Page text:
The only thing I remember learning from my tenth-grade geometry teacher (who also happened to be in the Coast Guard) had nothing to do with math. Instead, it was this expression: LLSS – Loose Lips Sink Ships. It’s 40 years later and I still use this maxim often. When I was contemplating the idea of writing this piece, I had to lean into my very real fear of being canceled for whatever I might have to say on this controversial topic. I try to be a decent role model for my (now adult) children, and I always encourage them to do things that scare them, so I decided to go for it, even though it truly terrifies me.

The first soul trait we work on in the practice of Mussar is Humility. After more than 11 years of weekly practice with my Wexner Mussar-mates, this trait remains the one that I return to most often, whether or not we are actively working on it. In his book Everyday Holiness, Alan Morinis, the Founder of the Mussar Institute, creates his own definition of humility within the context of Mussar, and it has become somewhat of a mantra for me as I navigate through every aspect of my life. For Morinis, humility is “limiting oneself to an appropriate space while leaving room for others.” I’ve always struggled with the concept and reality of determining how much space I should occupy in a meeting, a conversation, or a relationship. My personal leadership style is one of an active, engaged listener. I tend to be quiet in most settings, until I feel the need or desire to add my voice to the discussion.

As an introvert, I’m typically content to let others do the talking; I don’t need to simply echo what someone else already said, or to insert myself into conversations to demonstrate my intellect. However, I am also a very authentic person and I typically say what I mean. People who know me understand this, and for better or worse, they know I’m going to be honest and often blunt. When I do speak up, I try to concisely convey my opinion or thoughts, and this sometimes includes pushing back on, or strongly disagreeing with another person. I try to do this respectfully, but that doesn’t mean my words won’t anger, upset, or even offend someone in that meeting, at that table, or in that Zoom room.

As a white, cisgender, admittedly privileged woman, I struggle with conflicted feelings over how much space I should claim. My female friends and colleagues discuss this dilemma often, because we’ve all experienced the very real construct of “mansplaining.” Sitting in a meeting and listening to someone repeat what you’ve just said, while acting as if it’s a new idea is maddening, but it happens often, and mainly to women or other marginalized people. Women walk a very fine line between being perceived as strong versus aggressive, or worse. Most of the time, I silently seethe, wondering if anyone else saw what just transpired. And then I have to make a choice: do I call out the behavior or let it go? I’m slowly starting to speak up in some instances, even though it is really uncomfortable and I worry how I’ll be judged. I constantly struggle to remind myself of my obligation and right to take up enough space.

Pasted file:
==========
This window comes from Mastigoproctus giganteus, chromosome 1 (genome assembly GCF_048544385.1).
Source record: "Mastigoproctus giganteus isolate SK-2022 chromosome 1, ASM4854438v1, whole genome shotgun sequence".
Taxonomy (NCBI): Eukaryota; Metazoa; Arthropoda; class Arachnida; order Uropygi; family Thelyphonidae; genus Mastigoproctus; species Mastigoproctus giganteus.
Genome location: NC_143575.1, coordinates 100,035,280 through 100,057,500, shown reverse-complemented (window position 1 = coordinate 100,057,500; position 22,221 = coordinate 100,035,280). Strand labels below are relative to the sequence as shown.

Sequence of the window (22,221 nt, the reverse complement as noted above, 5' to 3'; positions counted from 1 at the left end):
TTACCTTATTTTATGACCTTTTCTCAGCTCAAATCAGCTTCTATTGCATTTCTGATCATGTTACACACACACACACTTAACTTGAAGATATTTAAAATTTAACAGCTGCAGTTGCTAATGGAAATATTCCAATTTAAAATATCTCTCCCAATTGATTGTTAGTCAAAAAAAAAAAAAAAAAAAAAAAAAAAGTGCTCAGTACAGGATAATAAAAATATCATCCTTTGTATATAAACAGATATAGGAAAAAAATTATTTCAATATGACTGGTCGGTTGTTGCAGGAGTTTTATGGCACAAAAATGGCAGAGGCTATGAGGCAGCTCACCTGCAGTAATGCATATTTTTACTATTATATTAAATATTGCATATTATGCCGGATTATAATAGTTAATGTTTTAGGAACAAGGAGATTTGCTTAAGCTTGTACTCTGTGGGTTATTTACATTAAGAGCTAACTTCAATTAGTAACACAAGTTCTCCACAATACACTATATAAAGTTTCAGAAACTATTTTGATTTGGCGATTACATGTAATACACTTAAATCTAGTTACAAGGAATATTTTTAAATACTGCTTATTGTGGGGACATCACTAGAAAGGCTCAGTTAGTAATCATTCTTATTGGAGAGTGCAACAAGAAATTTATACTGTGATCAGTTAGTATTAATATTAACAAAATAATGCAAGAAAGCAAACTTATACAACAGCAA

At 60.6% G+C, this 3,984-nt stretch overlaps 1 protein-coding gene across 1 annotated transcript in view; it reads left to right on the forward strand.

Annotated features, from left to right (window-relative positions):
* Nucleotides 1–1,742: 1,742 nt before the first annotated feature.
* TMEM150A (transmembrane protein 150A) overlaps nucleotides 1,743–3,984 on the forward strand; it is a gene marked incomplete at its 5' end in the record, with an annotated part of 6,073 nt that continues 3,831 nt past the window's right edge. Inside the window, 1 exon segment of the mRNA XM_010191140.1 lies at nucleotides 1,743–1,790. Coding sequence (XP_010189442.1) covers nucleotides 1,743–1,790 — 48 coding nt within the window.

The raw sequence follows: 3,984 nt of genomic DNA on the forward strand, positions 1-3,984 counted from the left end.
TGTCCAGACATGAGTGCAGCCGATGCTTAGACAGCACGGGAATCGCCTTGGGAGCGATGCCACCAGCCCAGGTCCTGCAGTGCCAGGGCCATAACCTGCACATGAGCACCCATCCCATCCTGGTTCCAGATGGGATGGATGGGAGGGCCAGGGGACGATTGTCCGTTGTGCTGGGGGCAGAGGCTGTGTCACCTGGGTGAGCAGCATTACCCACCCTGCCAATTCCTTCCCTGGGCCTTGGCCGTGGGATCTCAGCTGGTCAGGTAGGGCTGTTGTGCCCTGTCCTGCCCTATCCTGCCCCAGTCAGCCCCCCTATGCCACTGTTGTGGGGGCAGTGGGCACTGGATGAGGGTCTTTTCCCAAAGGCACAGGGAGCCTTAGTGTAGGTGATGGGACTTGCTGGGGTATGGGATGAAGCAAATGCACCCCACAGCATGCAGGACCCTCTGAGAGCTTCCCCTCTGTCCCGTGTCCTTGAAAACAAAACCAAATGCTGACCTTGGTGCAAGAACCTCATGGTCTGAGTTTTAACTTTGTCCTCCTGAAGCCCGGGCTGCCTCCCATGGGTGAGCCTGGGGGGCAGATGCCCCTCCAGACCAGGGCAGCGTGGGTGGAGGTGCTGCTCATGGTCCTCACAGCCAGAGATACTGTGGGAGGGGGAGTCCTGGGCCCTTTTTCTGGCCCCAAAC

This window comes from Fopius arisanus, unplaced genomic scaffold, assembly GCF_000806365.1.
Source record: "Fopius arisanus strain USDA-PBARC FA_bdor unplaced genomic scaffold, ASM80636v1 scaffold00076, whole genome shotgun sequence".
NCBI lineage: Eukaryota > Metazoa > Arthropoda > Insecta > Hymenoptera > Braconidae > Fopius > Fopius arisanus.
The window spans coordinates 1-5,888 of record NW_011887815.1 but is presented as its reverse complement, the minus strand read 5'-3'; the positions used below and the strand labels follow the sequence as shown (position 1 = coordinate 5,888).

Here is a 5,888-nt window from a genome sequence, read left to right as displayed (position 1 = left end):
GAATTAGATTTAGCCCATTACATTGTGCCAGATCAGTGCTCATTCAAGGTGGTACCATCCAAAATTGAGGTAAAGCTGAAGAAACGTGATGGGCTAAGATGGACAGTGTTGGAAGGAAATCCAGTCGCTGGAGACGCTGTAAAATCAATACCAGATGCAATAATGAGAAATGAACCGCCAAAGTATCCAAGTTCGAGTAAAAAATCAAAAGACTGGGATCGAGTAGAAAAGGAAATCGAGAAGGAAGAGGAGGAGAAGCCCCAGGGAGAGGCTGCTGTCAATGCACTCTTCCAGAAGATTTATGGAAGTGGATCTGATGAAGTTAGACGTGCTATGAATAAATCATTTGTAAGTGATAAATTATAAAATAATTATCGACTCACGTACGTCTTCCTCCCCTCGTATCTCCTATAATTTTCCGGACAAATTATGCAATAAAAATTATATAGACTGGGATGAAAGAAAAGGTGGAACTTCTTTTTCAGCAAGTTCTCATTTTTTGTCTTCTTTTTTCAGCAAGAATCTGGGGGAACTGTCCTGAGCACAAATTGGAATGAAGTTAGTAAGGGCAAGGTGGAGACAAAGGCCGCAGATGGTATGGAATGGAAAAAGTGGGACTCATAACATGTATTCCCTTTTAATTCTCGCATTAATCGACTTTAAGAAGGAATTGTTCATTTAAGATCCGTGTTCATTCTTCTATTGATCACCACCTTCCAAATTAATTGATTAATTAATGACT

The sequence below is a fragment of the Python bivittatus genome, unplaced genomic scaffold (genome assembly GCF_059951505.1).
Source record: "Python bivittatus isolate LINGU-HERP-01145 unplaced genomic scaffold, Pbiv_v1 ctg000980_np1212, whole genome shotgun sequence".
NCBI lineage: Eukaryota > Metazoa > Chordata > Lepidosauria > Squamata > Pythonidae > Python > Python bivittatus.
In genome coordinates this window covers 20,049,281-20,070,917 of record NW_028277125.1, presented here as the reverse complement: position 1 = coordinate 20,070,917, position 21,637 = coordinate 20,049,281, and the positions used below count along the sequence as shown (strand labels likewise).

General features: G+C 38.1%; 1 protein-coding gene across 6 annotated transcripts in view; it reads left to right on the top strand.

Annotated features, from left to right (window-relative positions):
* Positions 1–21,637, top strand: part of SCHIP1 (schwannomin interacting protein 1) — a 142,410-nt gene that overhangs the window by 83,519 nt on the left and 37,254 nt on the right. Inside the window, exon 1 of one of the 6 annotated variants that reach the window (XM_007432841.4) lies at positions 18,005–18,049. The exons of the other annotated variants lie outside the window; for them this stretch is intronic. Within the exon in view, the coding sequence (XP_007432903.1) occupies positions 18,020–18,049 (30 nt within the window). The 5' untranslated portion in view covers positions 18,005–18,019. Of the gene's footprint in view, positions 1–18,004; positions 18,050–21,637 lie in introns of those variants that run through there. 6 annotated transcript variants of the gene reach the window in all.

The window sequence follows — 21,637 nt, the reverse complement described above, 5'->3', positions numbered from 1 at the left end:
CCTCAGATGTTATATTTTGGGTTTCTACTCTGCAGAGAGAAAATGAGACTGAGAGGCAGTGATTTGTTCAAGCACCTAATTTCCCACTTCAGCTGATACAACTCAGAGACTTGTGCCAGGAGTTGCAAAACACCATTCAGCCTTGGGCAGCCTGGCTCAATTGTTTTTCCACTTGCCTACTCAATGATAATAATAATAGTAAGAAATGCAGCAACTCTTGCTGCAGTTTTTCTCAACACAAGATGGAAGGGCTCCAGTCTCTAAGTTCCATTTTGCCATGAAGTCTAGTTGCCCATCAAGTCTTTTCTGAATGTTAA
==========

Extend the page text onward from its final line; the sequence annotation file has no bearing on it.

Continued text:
Most of us are painfully aware of the negative effects of increasing polarization in our communities – locally, nationally, and globally. This issue is not new, but the election in 2016 definitely dragged our conflicts onto the center of the communal stage. In the years that followed, we’ve witnessed the consistent and sustained erosion of civil discourse. One example surfaced in the summer of 2020, when our Jewish community began to address systemic racism and our role in it. This difficult and painful reckoning requires a serious and sustained commitment to learning, listening, and ultimately, action. I’ve immersed myself in this work, and it is really challenging and hard. There have been many times over the last several months when I’ve been so uncomfortable in these spaces that I wanted to check out.

If I’m really being honest, it’s been a relief to disengage from many difficult communal conversations. For the past 18 months, I haven’t had to sit in a room with people whose beliefs are diametrically opposed to mine. On Zoom, I can turn off my camera and roll my eyes, mute myself and scream, or text a friend who shares my feelings. I’ve learned that a “direct” message on Zoom is not a “private” message, and that sometimes people accidentally send a message to everyone that is embarrassing or even hurtful. I’ve also seen how the chat box can be used as a space for bullying, especially when someone is being called-out for expressing what is deemed by another as “not woke enough” or simply wrong. All of these experiences evoke fear and distrust, rather than inspiring me to participate in discordant conversations. I find myself wondering often if some of these discussions are simply communal exercises in proving who is the most woke. It is unfortunate, because I know that many people are sincerely committed to social justice work and want to learn and grow, but we need to make space for mistakes and missteps, or people will be afraid to engage. I push myself to return to these virtual learning spaces because I want to help reimagine and rebuild our Jewish community, even if I often have to resist the urge to just hit the “leave meeting” button.

The process of re-entry into the real world as we slowly emerge from the surreal experience of a global pandemic is strange and fraught. Many times over the last few months, I’ve felt uncomfortable or unsure of how to act in social, professional, or communal settings. I have to re-learn how to behave in “polite society,” and maybe that’s not such a bad thing. I hope that in this process, I am brave enough to move beyond where I left off when we collectively retreated from the world in March of 2020.

Get To Know The Author

WHP Alum Jill Max (Baltimore 10) is the Director of the Baltimore Hebrew Institute of Towson University.